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When many people think of vegans and vegetarians, they typically don’t associate them with muscles or, let alone, body builders. But contrary to popular belief, plant-based eaters don’t have to be scrawny, weak, or sickly! In fact, many vegans and vegetarians are quite the opposite, like this 78-year-old vegan body builder! And, just last year, a vegan strongman lifted a record-breaking 1,212.54 pounds over 32.8 feet, while yelling “Vegan Power!” Now, that’s impressive.
It’s important to note that not all individuals are created equally, and gender, age, weight, etc. all play a factor in your muscle-building dietary journey. For most, protein is a key part in gaining and maintaining muscles. To build muscle “requires the consumption of 1.2 – 2.0 grams of protein per pound of bodyweight,” according to vegan bodybuilder Robert Cheeke via Chocolate Covered Katie. And to maintain it requires “0.8 – 1.2 grams of protein per pound of bodyweight.”
To intake such a high amount of protein isn’t an easy feat, but it is required to help you bulk up. Try breaking up your eating times to small meals several times a day. And let’s not forget the other two important macronutrients, carbohydrates and fats.
Carbohydrates gives you quick energy for intensive workouts, while fats helps slow down your body’s absorption of these carbs so that you can have constant energy.
“A 30/30/40 ratio of Protein/Fat/Carbohydrate is a good starting point and will help you achieve your bodybuilding goals,” according to Iron Age. And remember, if you are intaking a greater caloric intake, it is important to maintain a regular exercising and strength training schedule. You don’t want those excess calories to turn into fat.
So, the next time someone thinks the words “vegan” and “muscles” together is an oxymoron, show them your “guns.” You are about to get strong like Popeye the sailor with these five plant-based foods that will help you build muscles. Time to let out your roar: “Vegan Power!”
There are so many nuts to choose from that it’s hard not to incorporate some into your diet. (Unless of course, you are allergic. Then, please kindly skip my advice here, and move on to the next plant-based food.) Nuts are packed with protein and are great to add into salads like this Vegan Kale Waldorf Salad, made into desserts like Raw Coconut Peanut Butter Cups with Chocolate and Peanut Butter and Chocolate Butter Cream Cups, or even baked into a Vegan Nut Cheese. This also includes nut butters. Try making your own Homemade Cashew Butter!
Did you know that just one cup of whole almonds provides 30 grams of protein and 71 grams of “good” fat! Go ahead and go nuts. Add some into everything you can.
These two plant-based meat alternatives are great muscle-building foods. Both are versatile and can soak up the flavors of sauces, vegetables, and what’s cooked with it. Tempeh is easier to digest because of its fermentation process. But, both soy products are amazing substitutes for meat-laden dishes. Thought you’d never have Chinese food again? Think again. Try this Vegan General Tso’s Tofu or this Vegan Sesame Tofu for a Chinese dine-in night. One cup of tempeh gives you 30.78 grams of protein! Incorporate this traditional Indonesian staple into your diet more frequently.
Tempeh is a staple in Indonesian cuisine and tastes great in this Tempeh Reuben Sandwich. For a heartier fare, how about trying these finger-licking Tempeh Ribs. Who knows? You might even fool your meat-eating friends.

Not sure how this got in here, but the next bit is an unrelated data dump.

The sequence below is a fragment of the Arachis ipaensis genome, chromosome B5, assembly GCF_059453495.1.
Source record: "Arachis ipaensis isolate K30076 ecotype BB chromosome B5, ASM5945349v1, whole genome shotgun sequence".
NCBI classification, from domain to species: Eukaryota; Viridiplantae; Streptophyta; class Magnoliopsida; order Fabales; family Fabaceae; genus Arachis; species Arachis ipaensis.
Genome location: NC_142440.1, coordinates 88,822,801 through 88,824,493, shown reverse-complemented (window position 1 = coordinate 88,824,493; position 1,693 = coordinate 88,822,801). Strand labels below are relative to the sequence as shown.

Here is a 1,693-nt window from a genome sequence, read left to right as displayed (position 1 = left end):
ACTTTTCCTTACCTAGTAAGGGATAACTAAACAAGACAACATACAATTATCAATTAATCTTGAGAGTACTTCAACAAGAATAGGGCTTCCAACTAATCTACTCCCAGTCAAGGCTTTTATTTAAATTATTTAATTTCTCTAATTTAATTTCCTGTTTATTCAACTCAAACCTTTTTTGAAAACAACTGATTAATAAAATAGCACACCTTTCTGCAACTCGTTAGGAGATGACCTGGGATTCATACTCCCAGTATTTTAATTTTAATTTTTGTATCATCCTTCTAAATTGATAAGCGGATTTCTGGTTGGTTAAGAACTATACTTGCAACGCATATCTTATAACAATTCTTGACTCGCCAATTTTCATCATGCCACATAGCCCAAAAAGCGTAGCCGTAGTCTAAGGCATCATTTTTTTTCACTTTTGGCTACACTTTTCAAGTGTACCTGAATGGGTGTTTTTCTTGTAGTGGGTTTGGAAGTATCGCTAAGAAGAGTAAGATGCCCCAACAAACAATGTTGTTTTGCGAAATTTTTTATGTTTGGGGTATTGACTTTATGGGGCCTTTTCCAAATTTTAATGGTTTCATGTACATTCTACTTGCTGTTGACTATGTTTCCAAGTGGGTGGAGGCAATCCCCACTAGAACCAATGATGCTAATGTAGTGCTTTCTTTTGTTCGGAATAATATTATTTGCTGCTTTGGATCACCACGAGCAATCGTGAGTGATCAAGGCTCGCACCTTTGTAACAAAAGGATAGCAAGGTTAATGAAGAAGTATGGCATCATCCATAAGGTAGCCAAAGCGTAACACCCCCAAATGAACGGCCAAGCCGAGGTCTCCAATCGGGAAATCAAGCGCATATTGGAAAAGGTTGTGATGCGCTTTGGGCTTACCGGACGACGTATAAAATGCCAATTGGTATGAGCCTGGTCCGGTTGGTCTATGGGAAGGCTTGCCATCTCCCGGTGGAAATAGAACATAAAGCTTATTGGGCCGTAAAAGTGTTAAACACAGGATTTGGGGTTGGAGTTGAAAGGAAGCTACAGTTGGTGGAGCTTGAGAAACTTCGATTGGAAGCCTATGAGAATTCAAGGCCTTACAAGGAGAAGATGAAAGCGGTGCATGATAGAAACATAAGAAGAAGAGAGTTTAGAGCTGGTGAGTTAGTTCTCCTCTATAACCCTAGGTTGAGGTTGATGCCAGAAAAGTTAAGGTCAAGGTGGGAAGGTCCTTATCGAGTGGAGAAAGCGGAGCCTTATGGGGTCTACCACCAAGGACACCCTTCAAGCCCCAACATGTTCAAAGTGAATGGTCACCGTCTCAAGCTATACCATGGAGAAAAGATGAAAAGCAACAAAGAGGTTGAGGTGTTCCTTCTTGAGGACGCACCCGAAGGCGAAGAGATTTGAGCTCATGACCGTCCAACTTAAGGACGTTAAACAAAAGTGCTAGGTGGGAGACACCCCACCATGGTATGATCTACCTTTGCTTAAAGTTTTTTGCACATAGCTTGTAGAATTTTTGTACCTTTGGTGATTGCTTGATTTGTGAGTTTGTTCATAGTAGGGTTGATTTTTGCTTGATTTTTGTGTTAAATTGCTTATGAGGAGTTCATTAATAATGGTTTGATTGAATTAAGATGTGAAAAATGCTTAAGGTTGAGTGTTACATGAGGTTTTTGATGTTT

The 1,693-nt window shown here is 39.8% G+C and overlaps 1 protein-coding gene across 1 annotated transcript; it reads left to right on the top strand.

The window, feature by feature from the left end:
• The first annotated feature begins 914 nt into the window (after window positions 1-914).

Quinoa looks a lot like rice, and many cook quinoa like any other grain. However, quinoa is actually a seed! It can grow to become a leafy vegetable if it’s not harvested. This super food is a complete protein, with all nine of the essential amino acids the body can’t always produce on its own.
Did you know? There are over 120 varieties of quinoa! Even the pickiest eater could probably find one type of this super food they like. One cup of cooked quinoa provides 8 grams of protein – a complete one at that! Quinoa is also a great source of carbs that won’t burn you out during a long, intensive workout.
For a simple quinoa dish, try Pineapple Fried Quinoa. Or, if you’re feeling fancy, how about this Cajun Quinoa Cakes with Lemon-Dill-Sriracha Rémoulade? For more information on the benefits and tips for quinoa, check out this guide.
Seeds, including flax, chia, sesame, and sunflower, are packed with protein and “good” fats. Add a tablespoon of flax or chia seeds to your post-workout smoothie for the ultimate recovery drink. Both flax and chia seeds have a nutty taste to them, with flax being more prominent. Both flax and chia seeds contain lots of omega-3 fatty acids, fiber, and antioxidants.
Try this Chia Strawberry Smoothie, which is great for breakfast or pre/post-workout. Snacking on sunflower seeds or adding them to a salad is a great way to incorporate seeds into your diet. Or, learn how to make Sunflower Seed Milk.
The combination of beans and rice make for a great complete protein. Beans and rice, of course, also provide you with the necessary carbohydrate fuel you need to keep going in a work-out. How about trying some hummus like this Spicy Sweet Potato Hummus or Pumpkincredible Hummus? Just one cup of chickpeas used in hummus boasts 39 grams of protein, 121 grams of carbohydrates, and 7.7 grams of unsaturated fat. Or try some lentils in this hearty Lentil and Mushroom Shepherd’s Pie or this incredibly delicious and filling Lentil Loaf. For a lighter fare, try this vegetable lentil soup.
Whether you are beginning or continuing your journey towards building muscle like the Hulk, take these five plant-based foods into consideration. Your body will thank you!
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Lead image source: Vegan Bodybuilder Joel Kirkilis/veganstrength.org